Montessori, Waldorf, and Rock n' Roll - Creating Spaces for Children
While I value the philosophy and practice of Maria Montessori, Rudolf Steiner, and Reggio Emilia, I don't subscribe entirely to one school or the other. I pick and choose the aspects of each method and apply it how I think it will best suit our unique kids.
Step into our Montessori- and Waldorf-inspired play spaces for awhile, and I'll share with you the materials and setup I've chosen - at least for now; it changes all the time - when it comes to preparing spaces intentionally for children.
I'll catch you up to speed if you're not already up to your boots in navigating the waters of early childhood education philosophies and methods. You can skip what's between the dotted lines if this isn't relevant for you.
---------------------------------------------------------- Montessori: Developed by Maria Montessori, an Italian physician, the approach is roughly one hundred years old. The idea is to encourage children to concentrate and be independent, as well as control oneself. If you've ever had a three-year-old, you know that they get frustrated without enough independence, and sometimes they lose it. The Montessori approach resolves that frustration and channels that energy into concentration by providing them authentic and satisfying tasks with appropriate materials. It gives them free reign over "work" they choose to do within a carefully prepared environment. There's also opportunity for early formal learning of things like reading and writing and mathematics ideas. Respect for yourself, each other, and the environment is a running theme. You know you're in a Montessori preschool room when instead of an adult-led circle time, adult-led snack time, and adult-led activities, you'll instead find a room full of kids freely moving about to choose, do, and put away their activity, fixing and cleaning up their own snack, complete with table and floor cleanup and dish washing. C does a *lot* around the house, including hanging up and folding and putting away most of his own laundry, carrying firewood, getting himself dressed and undressed, cleaning his room, among other things. He's barely 4. G already helps unload the dishwasher, puts wet clothes in the dryer, and now stacks her own clean diapers (hehe! it's so cute). But I'm not a driving taskmaster. I help them if they ask for it politely. And while I encourage them to help, I don't always insist on it, and I definitely won't interrupt play for them to do chores.
Waldorf: Developed by Rudolf Steiner, whose work became popular around the turn of the 20th century, this approach is based on the idea that all a child needs to know until around age 7ish is found within himself. So children are exposed to a lot of sensory experiences, and the object is to imbue them with the idea that the world is good. They're encouraged to wonder, explore with natural materials, imitate, and create as they see fit. Media is limited. There is a reservation toward early formal learning. It's all based on anthroposophism which frankly gets a little weird in spots, but the idea is that a child develops by an awakening of the spirit, and the whole child encouraged to develop, not just one discrete area at a time. You know you're in a Waldorf classroom if the colors and materials are exclusively natural, and you may see baking, knitting, wool felting, and watercolors going on. Singing and dancing (eurhythmy) is part of the rhythm (routine), some time is protected for imaginative play. Nurturing of the self, each other, and of dolls is encouraged and is a running theme. We do a lot of natural exploration outdoors and and a lot of free-expression artwork (as opposed to mostly coloring pages or closed-ended activities), but I'm not married to the idea of only beeswax crayons or only watercolors. We totally whip out the Dora and Clifford coloring books if Mama has to fix a meal and they won't leave me alone. ----------------------------------------------------------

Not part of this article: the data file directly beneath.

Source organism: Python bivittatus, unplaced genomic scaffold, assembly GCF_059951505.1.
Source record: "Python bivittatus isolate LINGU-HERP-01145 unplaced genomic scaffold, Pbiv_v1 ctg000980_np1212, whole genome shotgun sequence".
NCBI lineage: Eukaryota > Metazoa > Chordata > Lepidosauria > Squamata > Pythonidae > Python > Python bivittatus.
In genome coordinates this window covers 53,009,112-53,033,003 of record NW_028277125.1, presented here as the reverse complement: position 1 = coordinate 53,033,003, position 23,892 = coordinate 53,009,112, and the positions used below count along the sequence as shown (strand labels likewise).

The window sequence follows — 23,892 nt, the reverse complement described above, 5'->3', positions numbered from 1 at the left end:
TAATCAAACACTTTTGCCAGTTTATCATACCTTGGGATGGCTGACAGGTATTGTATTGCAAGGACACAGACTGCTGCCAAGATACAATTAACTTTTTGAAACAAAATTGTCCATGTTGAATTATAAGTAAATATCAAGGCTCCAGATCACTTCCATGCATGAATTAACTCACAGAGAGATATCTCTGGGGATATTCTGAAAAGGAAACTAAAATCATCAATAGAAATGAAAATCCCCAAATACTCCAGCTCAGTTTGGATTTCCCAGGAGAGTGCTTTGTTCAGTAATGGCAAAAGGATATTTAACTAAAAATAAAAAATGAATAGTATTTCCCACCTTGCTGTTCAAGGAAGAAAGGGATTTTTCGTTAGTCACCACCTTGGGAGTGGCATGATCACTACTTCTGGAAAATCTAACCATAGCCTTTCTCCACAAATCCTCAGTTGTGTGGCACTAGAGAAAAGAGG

I think before I place things in their environment that stimulate - Is it interesting or variable? Does it encourage imagination? Does it allow creativity by not being too specific? Is the material natural and interesting to see, feel, smell, touch? Is the task authentic, or does it develop a skill, such as fine or gross motor? Does it encourage cooperation? Can we use it in various ways as they get older? Can we use these materials for sorting, language learning, or pattern & shape concepts? Am I totally over-thinking this, it's just a fun toy, make an exception? These are the things I look for. Maybe you will see it too, in this page. I hope you find some useful ideas.
So I take bits and pieces of what works for us and other things and things I remembered from when I was a kid and we kind of make it up as we go along (including some Rock n' Roll! G loves Alice Cooper). We use heirloom toys from our own childhoods, vintage toys I find poking around antiques barns in Maine, natural toys I buy online, toys we make, and toys people give us. I can count on one hand the time I've purchased new toys from a store for them. Here are the spaces I've created for them, based on the types of activities I want to encourage:
This giraffe is from an African booth at the Southern Christmas show I went to with my mom in 2012 - with both babies! That was the time C got his head stuck in a chair...maybe that's why I was drawn to the giraffe.
My hope is that by elimiating too much stimulation for the sake of entertainment, and replacing that with natural materials and more limited and focused sensory input, they will be better able to create imaginatively as well as concentrate.